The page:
Associates in Advocacy now has two sites on the internet. Our primary help site is at http://www.aiateam.org/. There AIA seeks to offer aid to troubled pastors, mainly those who face complaints and whose careers are on the line.

Help is also available to their advocates, their caregivers, Cabinets, and others trying to work in that context.

This site will be a blog. On it we will address issues and events that come up.

We have a point of view about ministry, personnel work, and authority. We intend to take the following very seriously:


Some of our denomination's personnel practices have real merit. Some are deeply flawed. To tell the difference, we go to these criteria to help us know the difference.

We also have a vision of what constitutes healthy leadership and authority. We believe it is in line with Scripture, up-to-date managerial practice, and law.

To our great sadness, some pastors who become part of the hierarchy of the church, particularly the Cabinet, have a vision based on their being in control as "kings of the hill," not accountable to anyone and not responsible to follow the Discipline or our faith and practice. They do not see that THE GOLDEN RULE applies to what they do.

If you are reading this, the chances are you are not that way. We hope what we say and do exemplify our own best vision and will help you fulfill yours. But we cannot just leave arrogance, incompetence, and ignorance to flourish. All of us have the responsibility to minimize those in our system.

We join you in fulfilling our individual vow of expecting to be perfect in love in this life and applying that vow to our corporate life in the United Methodist Church.

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If you have any questions or suggestions, direct them to Rev. Jerry Eckert. His e-mail address is aj_eckert@hotmail.com. His phone number is 941 743 0518. His address is 20487 Albury Drive, Port Charlotte, FL 33952.

Thank you.


Thursday, June 6, 2013

JCD 1235


This docket item was sent in by an activist group in the West Africa Central Conference.  The Council does quite well telling about what happened and who brought the matter to them.  It even cited the concerns of the Council of Bishops who challenged the African group’s request in support of the bishop that the group said was improperly elected.

Again calling this a “decision” instead of a memorandum despite ruling that it had no jurisdiction, the Judicial Council pointed out that the group raising the challenge had no standing to do so under the Discipline.  They said there were irregularities that did not have “legal merit warranting a judicial (Note: “Judicial Council” is intended by the word “judicial”) decision.”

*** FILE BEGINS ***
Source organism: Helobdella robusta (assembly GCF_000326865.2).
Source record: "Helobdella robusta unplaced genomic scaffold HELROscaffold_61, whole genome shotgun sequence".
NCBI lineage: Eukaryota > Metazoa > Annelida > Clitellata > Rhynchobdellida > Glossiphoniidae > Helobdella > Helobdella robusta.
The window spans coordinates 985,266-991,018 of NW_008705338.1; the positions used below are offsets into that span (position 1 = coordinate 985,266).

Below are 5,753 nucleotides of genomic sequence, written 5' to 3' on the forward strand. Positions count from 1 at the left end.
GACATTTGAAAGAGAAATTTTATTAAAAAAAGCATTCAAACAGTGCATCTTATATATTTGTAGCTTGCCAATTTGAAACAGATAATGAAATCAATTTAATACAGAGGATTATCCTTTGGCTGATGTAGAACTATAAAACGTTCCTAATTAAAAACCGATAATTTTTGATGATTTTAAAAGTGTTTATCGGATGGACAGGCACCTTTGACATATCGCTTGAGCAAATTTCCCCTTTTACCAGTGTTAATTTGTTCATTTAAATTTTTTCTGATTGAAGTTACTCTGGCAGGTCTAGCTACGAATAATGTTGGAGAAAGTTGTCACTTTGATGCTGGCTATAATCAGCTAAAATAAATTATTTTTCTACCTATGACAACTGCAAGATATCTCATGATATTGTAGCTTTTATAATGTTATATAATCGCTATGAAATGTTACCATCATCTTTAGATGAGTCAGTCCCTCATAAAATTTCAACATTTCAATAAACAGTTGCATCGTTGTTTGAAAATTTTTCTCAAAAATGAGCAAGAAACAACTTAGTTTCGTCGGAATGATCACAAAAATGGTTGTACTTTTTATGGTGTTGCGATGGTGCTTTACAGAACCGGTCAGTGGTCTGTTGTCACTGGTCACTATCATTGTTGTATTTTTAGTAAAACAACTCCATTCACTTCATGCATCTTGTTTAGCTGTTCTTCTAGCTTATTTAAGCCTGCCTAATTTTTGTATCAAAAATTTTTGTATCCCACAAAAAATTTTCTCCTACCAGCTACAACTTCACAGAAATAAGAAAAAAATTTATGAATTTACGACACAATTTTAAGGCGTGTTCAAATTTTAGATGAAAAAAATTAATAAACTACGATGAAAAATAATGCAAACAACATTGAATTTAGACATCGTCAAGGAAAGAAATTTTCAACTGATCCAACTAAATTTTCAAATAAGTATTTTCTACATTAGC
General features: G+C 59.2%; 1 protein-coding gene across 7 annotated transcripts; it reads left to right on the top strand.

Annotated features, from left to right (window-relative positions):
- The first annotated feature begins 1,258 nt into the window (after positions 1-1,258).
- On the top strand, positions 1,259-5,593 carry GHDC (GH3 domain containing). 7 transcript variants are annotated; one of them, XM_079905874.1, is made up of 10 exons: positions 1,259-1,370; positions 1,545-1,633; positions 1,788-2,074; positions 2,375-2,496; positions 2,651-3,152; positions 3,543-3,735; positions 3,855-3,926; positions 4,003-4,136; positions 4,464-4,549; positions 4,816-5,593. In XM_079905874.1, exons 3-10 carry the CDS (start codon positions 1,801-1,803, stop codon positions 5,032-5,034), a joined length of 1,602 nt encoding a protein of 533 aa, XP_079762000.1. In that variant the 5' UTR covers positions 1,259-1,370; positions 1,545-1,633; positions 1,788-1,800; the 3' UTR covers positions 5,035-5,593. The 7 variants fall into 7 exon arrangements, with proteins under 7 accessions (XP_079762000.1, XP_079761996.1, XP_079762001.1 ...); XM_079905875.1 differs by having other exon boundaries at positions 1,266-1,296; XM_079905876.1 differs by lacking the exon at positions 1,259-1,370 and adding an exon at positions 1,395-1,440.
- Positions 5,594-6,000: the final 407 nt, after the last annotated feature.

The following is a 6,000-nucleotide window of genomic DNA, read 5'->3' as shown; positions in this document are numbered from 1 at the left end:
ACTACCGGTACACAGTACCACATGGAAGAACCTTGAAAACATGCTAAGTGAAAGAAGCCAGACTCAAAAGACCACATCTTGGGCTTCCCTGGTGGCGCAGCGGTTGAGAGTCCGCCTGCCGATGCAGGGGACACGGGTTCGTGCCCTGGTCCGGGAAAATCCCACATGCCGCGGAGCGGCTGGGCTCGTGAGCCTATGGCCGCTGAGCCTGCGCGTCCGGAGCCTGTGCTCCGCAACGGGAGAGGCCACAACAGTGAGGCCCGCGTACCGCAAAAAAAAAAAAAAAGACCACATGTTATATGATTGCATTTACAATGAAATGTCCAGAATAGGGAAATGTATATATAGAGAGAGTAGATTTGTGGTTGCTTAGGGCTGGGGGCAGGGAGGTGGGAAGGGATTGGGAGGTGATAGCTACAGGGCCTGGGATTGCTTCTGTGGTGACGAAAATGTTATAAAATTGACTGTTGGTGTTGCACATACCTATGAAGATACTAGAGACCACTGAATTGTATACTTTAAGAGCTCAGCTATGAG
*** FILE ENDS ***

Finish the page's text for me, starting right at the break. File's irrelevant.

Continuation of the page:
I wish they had said, “While these irregularities warrant legal attention, unfortunately, this is not the forum to handle that.”  Someone needed to let the activist group know about attending the central conference meeting and raising their questions there.  And they could have brought written complaints against the person in question so that the person’s annual conference could investigate and perhaps try the person involved.  Occasionally, there are political factions that protect one of their own from such investigation and that faction might have included the bishop who would have received and dropped the complaints that may have been sent in.  The Council of Bishops might want to be a little more discreet about how they approach the Judicial Council because they could have been triangulated into a bad situation and they really should avoid appearing to rule on a church law matter where potential complaints may be involved.

What is left for this activist group is to challenge any misconduct they see after the newly elected bishop in question commits a chargeable offense. 

The Council provided some understanding of the situation by sharing the information that it did.  Hopefully, this commentary supplements that for the consideration of the activists involved.

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